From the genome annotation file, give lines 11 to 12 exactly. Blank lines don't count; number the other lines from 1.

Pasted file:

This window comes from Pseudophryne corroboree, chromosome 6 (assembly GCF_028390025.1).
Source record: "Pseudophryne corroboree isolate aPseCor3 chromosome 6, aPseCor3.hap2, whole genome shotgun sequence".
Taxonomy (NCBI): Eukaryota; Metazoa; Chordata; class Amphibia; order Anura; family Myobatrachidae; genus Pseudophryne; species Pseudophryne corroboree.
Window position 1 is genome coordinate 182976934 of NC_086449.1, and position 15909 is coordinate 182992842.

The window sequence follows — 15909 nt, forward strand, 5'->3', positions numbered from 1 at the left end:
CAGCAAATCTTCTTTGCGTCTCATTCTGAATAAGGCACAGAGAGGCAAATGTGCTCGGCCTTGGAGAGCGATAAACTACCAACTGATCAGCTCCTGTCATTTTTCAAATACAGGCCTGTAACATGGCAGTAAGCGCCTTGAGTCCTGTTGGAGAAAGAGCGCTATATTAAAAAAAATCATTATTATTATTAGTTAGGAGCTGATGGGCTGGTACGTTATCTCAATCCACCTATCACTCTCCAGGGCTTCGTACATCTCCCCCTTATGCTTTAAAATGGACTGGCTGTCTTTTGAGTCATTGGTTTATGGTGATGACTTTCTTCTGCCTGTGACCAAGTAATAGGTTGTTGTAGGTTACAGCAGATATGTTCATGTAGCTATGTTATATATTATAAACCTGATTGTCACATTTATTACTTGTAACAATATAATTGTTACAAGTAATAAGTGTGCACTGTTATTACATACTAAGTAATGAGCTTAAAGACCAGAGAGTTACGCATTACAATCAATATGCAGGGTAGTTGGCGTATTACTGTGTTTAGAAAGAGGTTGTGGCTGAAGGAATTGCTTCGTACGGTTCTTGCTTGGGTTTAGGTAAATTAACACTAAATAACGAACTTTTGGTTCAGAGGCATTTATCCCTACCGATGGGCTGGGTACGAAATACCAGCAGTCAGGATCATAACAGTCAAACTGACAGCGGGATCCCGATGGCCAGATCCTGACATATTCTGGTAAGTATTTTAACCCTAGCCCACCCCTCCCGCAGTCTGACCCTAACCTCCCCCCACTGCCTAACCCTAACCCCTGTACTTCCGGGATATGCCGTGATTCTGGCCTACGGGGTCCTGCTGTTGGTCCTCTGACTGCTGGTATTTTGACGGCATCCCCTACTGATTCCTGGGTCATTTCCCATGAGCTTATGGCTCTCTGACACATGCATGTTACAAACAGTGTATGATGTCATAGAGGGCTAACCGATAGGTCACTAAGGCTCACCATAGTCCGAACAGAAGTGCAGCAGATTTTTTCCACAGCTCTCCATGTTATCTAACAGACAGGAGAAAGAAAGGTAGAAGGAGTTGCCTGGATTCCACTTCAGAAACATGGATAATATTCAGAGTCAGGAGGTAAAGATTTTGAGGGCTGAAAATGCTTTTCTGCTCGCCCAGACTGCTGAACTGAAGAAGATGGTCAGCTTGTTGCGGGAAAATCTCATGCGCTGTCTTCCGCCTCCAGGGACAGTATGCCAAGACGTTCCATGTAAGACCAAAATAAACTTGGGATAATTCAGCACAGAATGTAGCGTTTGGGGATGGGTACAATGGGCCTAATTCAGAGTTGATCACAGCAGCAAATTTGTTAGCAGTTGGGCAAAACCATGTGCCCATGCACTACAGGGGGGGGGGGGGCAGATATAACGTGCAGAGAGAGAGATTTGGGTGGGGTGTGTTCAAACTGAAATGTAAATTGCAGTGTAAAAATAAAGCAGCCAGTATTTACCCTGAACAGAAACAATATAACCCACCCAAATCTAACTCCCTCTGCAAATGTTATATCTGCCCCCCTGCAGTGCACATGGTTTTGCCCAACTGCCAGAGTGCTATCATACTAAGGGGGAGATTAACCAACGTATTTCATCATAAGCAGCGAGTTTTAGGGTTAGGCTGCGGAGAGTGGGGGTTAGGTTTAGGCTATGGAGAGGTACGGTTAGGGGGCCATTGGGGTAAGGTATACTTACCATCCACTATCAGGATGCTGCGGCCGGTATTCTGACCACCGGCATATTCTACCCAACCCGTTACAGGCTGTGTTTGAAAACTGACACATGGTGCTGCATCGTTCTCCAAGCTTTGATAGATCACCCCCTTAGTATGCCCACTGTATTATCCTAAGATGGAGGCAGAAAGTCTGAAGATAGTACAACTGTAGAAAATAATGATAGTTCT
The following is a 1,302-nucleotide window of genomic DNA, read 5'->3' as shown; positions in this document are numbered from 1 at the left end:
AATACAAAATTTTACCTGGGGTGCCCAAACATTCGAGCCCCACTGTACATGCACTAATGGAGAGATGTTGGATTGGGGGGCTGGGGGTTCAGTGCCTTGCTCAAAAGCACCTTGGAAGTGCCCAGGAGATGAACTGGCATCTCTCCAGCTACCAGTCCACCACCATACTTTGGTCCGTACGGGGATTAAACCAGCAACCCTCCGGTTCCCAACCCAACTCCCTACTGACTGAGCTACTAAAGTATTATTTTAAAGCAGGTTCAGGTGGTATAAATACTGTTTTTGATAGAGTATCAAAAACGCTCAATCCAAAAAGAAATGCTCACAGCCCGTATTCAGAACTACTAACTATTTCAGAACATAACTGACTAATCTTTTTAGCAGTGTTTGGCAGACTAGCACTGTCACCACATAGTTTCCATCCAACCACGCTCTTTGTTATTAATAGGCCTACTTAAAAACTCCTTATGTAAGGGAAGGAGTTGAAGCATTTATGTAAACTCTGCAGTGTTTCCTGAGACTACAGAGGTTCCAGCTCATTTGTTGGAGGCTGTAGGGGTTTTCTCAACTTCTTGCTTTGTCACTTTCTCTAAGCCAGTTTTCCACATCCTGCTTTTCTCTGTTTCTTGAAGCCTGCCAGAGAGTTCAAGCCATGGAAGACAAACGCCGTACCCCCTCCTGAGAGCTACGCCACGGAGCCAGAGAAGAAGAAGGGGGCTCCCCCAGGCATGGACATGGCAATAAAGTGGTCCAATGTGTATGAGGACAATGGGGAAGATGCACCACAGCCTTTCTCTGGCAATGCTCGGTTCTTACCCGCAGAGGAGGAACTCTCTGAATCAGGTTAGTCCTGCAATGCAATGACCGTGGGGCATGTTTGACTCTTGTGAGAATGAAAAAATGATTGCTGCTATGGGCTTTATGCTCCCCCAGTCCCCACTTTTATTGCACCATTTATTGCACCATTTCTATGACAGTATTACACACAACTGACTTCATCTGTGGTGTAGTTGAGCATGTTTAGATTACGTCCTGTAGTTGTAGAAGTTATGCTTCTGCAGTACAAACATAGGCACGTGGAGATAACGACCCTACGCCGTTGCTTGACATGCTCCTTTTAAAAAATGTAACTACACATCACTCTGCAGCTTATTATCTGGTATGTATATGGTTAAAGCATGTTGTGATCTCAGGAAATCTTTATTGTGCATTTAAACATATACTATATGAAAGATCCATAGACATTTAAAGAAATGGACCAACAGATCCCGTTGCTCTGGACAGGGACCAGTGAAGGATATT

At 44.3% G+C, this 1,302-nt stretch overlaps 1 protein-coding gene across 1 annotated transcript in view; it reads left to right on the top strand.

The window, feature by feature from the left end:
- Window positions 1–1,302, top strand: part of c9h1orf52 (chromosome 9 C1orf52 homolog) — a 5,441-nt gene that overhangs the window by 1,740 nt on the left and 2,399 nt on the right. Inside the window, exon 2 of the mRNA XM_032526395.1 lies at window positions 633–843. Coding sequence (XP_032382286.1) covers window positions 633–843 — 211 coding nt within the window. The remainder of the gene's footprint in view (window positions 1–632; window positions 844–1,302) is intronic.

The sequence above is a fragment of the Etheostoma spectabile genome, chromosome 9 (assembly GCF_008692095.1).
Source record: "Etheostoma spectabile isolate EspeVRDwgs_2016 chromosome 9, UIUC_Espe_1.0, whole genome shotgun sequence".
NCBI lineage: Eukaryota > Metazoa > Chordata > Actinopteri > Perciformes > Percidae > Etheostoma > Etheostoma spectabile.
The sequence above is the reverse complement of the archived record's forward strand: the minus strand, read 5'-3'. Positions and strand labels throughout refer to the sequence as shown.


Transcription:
- Window positions 1–1,302, top strand: part of c9h1orf52 (chromosome 9 C1orf52 homolog) — a 5,441-nt gene that overhangs the window by 1,740 nt on the left and 2,399 nt on the right. Inside the window, exon 2 of the mRNA XM_032526395.1 lies at window positions 633–843. Coding sequence (XP_032382286.1) covers window positions 633–843 — 211 coding nt within the window. The remainder of the gene's footprint in view (window positions 1–632; window positions 844–1,302) is intronic.

The sequence above is a fragment of the Etheostoma spectabile genome, chromosome 9 (assembly GCF_008692095.1).